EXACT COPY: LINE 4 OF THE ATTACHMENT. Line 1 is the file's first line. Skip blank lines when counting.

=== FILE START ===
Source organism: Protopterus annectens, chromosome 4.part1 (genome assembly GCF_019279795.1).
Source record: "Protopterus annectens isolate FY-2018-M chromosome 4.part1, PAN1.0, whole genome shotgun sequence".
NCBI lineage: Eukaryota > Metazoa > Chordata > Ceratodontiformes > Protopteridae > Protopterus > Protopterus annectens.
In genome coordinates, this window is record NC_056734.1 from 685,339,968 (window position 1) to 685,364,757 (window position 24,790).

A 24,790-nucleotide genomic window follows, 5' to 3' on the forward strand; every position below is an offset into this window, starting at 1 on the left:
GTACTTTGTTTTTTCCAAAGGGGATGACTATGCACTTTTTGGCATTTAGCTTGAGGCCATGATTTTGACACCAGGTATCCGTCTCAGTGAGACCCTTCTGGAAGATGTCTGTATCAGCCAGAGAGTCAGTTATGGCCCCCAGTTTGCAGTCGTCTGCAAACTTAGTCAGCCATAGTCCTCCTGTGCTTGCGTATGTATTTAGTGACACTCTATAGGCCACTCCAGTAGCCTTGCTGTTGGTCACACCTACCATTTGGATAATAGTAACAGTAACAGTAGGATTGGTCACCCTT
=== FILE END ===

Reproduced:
In genome coordinates, this window is record NC_056734.1 from 685,339,968 (window position 1) to 685,364,757 (window position 24,790).